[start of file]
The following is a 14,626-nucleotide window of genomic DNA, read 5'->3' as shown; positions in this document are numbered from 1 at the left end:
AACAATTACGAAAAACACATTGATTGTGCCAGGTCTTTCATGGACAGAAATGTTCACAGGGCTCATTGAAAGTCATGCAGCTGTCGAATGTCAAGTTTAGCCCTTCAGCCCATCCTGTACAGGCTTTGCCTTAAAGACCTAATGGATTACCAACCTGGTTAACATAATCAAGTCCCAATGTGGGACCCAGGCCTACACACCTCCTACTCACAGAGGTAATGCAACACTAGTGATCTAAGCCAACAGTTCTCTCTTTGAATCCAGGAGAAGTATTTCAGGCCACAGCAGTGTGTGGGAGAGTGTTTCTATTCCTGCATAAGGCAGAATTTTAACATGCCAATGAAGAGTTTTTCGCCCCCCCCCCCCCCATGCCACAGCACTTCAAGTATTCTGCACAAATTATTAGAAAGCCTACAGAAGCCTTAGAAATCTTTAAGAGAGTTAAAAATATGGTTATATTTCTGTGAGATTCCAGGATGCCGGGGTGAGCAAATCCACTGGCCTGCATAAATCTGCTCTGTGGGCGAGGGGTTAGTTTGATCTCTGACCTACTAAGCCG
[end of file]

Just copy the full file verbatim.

The following is a 14,626-nucleotide window of genomic DNA, read 5'->3' as shown; positions in this document are numbered from 1 at the left end:
AACAATTACGAAAAACACATTGATTGTGCCAGGTCTTTCATGGACAGAAATGTTCACAGGGCTCATTGAAAGTCATGCAGCTGTCGAATGTCAAGTTTAGCCCTTCAGCCCATCCTGTACAGGCTTTGCCTTAAAGACCTAATGGATTACCAACCTGGTTAACATAATCAAGTCCCAATGTGGGACCCAGGCCTACACACCTCCTACTCACAGAGGTAATGCAACACTAGTGATCTAAGCCAACAGTTCTCTCTTTGAATCCAGGAGAAGTATTTCAGGCCACAGCAGTGTGTGGGAGAGTGTTTCTATTCCTGCATAAGGCAGAATTTTAACATGCCAATGAAGAGTTTTTCGCCCCCCCCCCCCCCATGCCACAGCACTTCAAGTATTCTGCACAAATTATTAGAAAGCCTACAGAAGCCTTAGAAATCTTTAAGAGAGTTAAAAATATGGTTATATTTCTGTGAGATTCCAGGATGCCGGGGTGAGCAAATCCACTGGCCTGCATAAATCTGCTCTGTGGGCGAGGGGTTAGTTTGATCTCTGACCTACTAAGCCG